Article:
Design for Biodiversity – Bio-blitzing with Amanda Weltman (Oceanwise)
Written by Zach Camozzi, Louise St Pierre
INDD200 Faculty zach Camozzi (2018-20) Charlotte Falk (2018-20), Sophie Guar (2020), and Amanda Huynh (2018)
The Design for Biodiversity project partnered with Amanda Weltman, a field researcher with Ocean Wise Coastal Ocean Research Institute and Howe Sound Research and Conservation. Amanda’s personal work includes diving Howe Sound to study and manage Rockfish habitat and populations.
In 2019, Amanda Weltman introduced Industrial Design 2nd year students to citizen science initiatives in the region, including her own Rockfish Abundance Surveys, Eagle Counts and Bio-blitzes. Amanda helped students understand how all organisms are vital to the interdependent balance and overall well-being of an ecosystem. She discussed how humans influence or attempt to control this balance. Citizen Science initiatives offer a tangible and searchable approach for students to springboard their own research. Students can easily find examples of conservation or remediation initiatives. They can also take part in citizen science activities that support biodiversity and ecology.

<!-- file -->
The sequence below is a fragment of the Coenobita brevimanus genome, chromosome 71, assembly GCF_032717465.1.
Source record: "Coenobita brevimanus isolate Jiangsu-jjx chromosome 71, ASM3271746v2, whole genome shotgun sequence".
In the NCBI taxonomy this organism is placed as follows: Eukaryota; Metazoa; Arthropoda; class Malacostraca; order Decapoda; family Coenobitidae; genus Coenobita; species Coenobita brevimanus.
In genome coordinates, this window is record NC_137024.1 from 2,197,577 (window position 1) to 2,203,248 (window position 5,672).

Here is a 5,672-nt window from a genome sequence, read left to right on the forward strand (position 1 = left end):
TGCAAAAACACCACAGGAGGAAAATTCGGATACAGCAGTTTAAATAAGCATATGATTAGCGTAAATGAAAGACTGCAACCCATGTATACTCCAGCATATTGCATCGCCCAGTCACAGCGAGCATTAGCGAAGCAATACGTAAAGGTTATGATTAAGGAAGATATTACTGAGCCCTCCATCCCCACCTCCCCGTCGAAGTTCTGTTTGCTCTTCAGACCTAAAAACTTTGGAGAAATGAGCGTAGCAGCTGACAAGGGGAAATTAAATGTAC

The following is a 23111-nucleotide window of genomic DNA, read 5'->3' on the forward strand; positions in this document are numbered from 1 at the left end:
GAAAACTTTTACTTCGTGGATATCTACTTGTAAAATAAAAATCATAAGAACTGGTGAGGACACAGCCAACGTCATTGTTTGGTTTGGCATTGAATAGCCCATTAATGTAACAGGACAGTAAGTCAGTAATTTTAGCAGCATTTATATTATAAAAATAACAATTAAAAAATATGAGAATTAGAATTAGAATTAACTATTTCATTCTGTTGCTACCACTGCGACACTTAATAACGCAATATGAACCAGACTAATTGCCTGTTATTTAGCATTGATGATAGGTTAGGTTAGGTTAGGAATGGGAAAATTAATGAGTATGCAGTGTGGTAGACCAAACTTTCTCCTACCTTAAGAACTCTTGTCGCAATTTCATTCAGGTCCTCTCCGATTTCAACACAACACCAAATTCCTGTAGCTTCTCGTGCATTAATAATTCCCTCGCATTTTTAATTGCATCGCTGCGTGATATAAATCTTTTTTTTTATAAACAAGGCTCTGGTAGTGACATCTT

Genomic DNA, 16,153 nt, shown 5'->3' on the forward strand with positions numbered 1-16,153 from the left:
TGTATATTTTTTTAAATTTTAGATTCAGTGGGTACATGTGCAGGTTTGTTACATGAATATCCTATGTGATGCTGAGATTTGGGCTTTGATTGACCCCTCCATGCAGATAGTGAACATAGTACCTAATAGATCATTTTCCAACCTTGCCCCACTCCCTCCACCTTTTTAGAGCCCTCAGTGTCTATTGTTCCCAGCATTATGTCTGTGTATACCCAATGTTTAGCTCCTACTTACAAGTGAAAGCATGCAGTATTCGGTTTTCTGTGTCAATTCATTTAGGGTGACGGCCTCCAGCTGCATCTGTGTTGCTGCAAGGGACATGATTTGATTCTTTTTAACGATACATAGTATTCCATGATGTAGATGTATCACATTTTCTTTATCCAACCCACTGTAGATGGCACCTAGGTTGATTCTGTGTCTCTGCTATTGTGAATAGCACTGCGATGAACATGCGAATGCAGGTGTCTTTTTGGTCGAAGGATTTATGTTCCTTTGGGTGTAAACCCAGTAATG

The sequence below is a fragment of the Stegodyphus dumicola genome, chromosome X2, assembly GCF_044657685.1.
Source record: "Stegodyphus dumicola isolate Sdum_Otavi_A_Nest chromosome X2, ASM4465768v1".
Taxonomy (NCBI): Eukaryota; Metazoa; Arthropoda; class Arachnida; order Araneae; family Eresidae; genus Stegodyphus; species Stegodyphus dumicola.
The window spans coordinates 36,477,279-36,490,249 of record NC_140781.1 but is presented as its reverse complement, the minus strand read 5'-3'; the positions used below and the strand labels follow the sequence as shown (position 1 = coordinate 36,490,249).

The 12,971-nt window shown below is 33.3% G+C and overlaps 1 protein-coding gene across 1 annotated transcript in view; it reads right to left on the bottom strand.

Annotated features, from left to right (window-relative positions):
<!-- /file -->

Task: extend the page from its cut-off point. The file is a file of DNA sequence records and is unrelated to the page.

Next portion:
The Bio-Blitz (guided by Weltman, 2019) was a huge success in getting students out to the waterfront. Students were asked to choose a location and document all the biodiversity they could observe, or see, in that place. This is an intriguing starting point for designers interested in biodiversity because it prioritizes sight, something we bias in Western Modernity. However, relationships to biodiversity also occur through other senses: the smell of seaweed rotting; the sounds of gulls cawing; and the sensation of touching a small or large crab. These other sense impressions can lead to a stronger sense of connection. Our ability to observe with all senses increases with practice, so the Bio-Blitz was done in combination with Andrew Simon’s sensory observation prompts. These activities asked students to leave the classroom and focus on a local outdoor waterfront. Students used these activities in many different ways. Some socialized with peers, others meditated, and others reminisced about past experiences at the beach. This context started to influence their work. Students later reflected that while working outdoors there was less pressure from colleagues or the school, and they genuinely enjoyed the experience for a range of reasons. They discussed how the quality of this time felt different and allowed them to recharge before returning to the campus studio and shops to continue to work on assignments and other courses. Overall the impromptu Bio-Blitz was a unique and unexpected addition to the course. It played a valuable role in the progression of the students’ research.